Send to

Choose Destination
Exp Cell Res. 1998 Dec 15;245(2):330-42.

Characterization of Cbl-Nck and Nck-Pak1 interactions in myeloid FcgammaRII signaling.

Author information

The Neil Bogart Memorial Laboratories, Division of Hematology-Oncology, Los Angeles, California, 90027, USA.


Fc receptors modulate inflammatory processes, including phagocytosis, serotonin and histamine release, superoxide production, and secretion of cytokines. Aggregation of FcgammaRIIa, the low-affinity receptor for monomeric IgG, activates nonreceptor protein tyrosine kinases such as Lyn, Hck, and Syk, potentially driving the phosphorylation of the downstream adaptor proteins, including Cbl and/or Nck. Previous work from our laboratory using interferon-gamma-differentiated U937 (U937IF) myeloid cells investigated mechanisms which regulate Fcgamma receptor-induced assembly of adaptor complexes. Herein we report that FcgammaRII receptor signaling in U937IF and HEL cells involves Cbl and Nck, suggesting that Cbl-Nck interactions may link FcgammaRII to downstream activation of Pak kinase. FcgammaRII crosslinking induced the phosphorylation of Cbl and Nck on tyrosine. The alphaCbl immunoprecipitations revealed constitutive binding of Nck and Grb2 to Cbl and FcgammaRII-inducible binding of CrkL to Cbl. The interactions of Cbl with Nck and CrkL were phosphorylation dependent since dephosphorylation of cellular proteins with potato acid phosphatase abrogated binding. GST-Nck fusion protein pulldown experiments show that Cbl and Pak1 bind to the second SH3 domain of Nck. A specific Src inhibitor, PP1, was shown to completely abrogate the FcgammaR-induced superoxide response, correlating with a decrease in Cbl and Nck tyrosine phosphorylation. Our results provide the first evidence that Src is required for FcgammaR activation of the respiratory burst in myeloid cells and suggest that Cbl-Nck, Cbl-Pak1, and Nck-Pak1 interactions may regulate this response.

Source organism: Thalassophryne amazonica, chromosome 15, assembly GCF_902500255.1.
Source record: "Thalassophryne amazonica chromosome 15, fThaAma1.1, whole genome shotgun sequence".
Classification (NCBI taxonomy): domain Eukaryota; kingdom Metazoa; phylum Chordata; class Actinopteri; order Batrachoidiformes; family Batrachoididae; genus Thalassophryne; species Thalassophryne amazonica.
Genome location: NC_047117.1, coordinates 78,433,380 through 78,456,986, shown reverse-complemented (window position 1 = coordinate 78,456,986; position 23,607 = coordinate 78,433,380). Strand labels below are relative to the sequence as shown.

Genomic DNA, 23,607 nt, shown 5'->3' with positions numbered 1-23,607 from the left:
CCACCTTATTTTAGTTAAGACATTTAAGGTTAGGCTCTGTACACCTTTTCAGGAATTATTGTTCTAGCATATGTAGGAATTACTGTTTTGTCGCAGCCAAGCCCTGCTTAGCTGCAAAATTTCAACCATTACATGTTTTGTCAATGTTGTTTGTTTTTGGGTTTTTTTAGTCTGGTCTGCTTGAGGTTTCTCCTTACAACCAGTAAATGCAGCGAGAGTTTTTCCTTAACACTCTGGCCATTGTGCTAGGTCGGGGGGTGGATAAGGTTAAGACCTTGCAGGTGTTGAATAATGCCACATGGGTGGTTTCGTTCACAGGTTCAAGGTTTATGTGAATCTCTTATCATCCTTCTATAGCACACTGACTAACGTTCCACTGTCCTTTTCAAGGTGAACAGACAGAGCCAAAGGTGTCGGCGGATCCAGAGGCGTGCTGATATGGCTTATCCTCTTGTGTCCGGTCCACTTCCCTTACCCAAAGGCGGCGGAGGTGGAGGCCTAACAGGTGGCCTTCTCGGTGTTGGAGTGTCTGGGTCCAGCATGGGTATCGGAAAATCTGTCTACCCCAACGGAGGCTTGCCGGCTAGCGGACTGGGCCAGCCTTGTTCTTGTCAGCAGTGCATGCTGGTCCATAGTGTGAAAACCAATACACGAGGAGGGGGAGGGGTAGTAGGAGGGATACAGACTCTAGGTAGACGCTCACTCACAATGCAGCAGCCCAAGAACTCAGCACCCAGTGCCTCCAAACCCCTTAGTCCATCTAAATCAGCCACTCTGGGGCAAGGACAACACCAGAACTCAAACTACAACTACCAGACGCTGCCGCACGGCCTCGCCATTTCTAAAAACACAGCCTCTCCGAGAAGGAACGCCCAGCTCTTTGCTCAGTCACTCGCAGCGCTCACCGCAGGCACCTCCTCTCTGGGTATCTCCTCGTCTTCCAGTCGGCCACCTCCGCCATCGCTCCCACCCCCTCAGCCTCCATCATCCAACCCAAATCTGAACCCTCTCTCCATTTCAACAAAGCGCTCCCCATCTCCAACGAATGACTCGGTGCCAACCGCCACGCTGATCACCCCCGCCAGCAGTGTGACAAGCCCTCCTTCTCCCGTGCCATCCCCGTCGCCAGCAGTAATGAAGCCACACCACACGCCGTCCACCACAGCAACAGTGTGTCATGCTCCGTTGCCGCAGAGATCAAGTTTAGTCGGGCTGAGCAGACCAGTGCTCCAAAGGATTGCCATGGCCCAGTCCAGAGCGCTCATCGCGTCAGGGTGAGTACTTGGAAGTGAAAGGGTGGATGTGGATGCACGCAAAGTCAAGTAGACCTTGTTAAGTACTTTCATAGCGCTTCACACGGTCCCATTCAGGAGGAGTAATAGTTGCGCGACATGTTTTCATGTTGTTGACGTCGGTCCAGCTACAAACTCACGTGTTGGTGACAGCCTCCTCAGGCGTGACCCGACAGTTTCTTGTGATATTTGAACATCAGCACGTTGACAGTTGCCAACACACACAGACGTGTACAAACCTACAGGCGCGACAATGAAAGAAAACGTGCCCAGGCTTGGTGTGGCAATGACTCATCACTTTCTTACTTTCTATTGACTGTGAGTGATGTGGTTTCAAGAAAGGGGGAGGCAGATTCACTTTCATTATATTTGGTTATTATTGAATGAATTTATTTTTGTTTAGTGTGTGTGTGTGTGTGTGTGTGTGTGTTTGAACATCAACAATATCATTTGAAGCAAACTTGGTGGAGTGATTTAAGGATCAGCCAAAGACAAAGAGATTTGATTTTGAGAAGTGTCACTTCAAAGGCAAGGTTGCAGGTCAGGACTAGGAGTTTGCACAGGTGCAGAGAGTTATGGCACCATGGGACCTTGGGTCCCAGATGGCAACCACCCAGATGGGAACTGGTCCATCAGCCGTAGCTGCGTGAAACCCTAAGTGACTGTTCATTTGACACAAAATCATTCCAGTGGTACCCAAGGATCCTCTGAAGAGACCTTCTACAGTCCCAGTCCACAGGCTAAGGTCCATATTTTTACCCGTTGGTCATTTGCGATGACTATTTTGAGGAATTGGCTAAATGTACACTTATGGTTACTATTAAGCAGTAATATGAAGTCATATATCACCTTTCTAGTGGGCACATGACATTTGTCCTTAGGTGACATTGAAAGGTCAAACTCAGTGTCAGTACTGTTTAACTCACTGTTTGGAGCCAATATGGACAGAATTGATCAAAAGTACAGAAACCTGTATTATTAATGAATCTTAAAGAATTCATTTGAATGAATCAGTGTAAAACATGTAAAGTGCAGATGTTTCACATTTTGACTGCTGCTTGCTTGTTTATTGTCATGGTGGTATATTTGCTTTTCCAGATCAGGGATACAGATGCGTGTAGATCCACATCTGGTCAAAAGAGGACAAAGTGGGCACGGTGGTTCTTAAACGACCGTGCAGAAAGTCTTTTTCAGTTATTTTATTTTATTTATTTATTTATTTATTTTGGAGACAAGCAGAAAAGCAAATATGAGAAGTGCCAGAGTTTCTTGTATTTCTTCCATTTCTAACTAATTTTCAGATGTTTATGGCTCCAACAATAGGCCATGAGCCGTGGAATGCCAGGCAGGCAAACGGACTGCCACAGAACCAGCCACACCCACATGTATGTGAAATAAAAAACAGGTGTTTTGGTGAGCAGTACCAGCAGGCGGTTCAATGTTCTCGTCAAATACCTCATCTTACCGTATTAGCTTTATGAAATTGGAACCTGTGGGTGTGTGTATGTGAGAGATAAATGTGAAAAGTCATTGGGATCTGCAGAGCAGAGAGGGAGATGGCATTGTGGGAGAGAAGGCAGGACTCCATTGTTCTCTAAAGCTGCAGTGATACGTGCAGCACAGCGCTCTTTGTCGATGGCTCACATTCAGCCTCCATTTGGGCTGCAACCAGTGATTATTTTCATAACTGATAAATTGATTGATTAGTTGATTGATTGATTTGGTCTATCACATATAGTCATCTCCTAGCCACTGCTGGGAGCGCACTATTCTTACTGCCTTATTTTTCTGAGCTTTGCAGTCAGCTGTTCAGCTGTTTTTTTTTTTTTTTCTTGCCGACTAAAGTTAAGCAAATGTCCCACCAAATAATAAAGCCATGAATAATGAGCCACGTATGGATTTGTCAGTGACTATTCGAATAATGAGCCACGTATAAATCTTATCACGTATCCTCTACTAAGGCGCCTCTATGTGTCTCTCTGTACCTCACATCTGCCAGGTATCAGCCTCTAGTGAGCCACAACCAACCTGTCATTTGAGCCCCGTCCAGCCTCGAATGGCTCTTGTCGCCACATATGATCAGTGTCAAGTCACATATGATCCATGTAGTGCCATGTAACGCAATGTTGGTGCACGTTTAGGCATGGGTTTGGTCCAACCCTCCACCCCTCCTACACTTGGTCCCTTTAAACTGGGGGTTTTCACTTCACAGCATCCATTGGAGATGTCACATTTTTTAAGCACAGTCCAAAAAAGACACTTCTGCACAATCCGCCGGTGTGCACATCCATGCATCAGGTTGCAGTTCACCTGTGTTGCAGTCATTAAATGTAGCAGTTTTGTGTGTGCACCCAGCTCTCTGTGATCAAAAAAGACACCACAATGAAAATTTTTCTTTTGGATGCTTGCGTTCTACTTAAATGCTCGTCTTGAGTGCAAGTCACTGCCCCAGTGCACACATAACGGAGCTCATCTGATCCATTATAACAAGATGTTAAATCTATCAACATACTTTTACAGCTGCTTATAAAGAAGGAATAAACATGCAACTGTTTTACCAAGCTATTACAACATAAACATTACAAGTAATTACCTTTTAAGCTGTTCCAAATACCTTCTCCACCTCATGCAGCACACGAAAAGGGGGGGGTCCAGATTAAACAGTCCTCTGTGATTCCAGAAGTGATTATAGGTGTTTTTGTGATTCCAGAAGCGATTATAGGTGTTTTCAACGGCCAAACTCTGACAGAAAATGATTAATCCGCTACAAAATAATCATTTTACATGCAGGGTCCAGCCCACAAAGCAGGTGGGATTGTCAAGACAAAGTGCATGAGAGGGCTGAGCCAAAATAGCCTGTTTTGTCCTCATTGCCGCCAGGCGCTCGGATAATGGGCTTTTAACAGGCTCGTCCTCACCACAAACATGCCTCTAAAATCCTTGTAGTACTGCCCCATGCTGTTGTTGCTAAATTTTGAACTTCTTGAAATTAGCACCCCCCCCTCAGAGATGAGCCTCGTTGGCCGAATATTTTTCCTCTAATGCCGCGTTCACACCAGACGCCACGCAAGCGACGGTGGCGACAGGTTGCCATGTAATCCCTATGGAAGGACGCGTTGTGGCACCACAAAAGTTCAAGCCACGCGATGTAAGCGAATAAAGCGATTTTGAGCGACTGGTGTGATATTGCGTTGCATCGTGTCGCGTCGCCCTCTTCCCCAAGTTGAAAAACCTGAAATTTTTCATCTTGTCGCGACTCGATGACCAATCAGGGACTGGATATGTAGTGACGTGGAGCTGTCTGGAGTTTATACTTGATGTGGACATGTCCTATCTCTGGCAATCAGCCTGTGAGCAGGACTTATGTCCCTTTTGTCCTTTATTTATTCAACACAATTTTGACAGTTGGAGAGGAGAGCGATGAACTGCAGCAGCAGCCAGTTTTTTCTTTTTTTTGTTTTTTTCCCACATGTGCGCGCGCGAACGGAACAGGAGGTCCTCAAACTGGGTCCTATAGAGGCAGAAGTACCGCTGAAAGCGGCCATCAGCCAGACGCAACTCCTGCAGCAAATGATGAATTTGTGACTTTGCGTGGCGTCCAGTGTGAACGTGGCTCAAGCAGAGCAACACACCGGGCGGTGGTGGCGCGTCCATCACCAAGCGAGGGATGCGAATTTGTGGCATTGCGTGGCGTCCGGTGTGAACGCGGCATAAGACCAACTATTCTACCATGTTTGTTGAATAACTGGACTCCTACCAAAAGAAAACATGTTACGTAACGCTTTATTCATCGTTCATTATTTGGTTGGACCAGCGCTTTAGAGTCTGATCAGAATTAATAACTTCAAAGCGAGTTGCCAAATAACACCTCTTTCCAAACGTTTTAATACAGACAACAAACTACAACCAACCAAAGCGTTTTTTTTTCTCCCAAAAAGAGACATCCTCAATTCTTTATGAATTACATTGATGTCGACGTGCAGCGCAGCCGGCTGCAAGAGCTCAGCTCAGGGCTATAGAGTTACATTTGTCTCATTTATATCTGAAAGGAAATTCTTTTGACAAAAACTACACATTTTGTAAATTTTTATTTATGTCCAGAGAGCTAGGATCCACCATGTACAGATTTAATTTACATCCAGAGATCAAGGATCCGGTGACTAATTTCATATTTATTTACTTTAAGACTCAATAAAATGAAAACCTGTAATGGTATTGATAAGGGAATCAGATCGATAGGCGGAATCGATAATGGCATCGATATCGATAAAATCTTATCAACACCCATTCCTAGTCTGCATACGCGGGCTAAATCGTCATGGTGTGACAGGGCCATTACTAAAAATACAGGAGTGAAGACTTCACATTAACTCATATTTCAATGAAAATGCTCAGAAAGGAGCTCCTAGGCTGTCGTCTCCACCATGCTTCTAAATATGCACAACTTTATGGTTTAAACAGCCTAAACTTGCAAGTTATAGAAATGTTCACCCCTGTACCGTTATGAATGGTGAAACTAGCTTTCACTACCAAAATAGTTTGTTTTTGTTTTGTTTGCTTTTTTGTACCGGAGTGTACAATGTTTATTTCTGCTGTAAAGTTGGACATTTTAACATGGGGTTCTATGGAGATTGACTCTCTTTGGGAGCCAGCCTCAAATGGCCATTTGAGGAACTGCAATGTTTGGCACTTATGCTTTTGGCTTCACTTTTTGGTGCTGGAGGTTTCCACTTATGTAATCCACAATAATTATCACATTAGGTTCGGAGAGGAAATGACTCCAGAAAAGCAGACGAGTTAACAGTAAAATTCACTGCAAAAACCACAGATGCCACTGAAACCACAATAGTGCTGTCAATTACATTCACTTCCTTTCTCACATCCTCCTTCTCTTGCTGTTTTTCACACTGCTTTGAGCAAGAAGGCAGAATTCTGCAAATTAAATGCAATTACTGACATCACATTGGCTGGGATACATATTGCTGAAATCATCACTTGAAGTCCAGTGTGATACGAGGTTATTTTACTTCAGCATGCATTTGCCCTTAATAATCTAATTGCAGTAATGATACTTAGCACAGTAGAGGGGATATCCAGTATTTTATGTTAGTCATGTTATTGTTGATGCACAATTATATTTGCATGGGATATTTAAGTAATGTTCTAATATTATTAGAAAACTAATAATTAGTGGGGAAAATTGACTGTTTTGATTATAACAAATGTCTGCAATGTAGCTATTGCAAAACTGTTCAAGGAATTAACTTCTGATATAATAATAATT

[Indexed for MEDLINE]

Publication types, MeSH terms, Substances, Grant support

Supplemental Content

Full text links

Icon for Elsevier Science
Loading ...
Support Center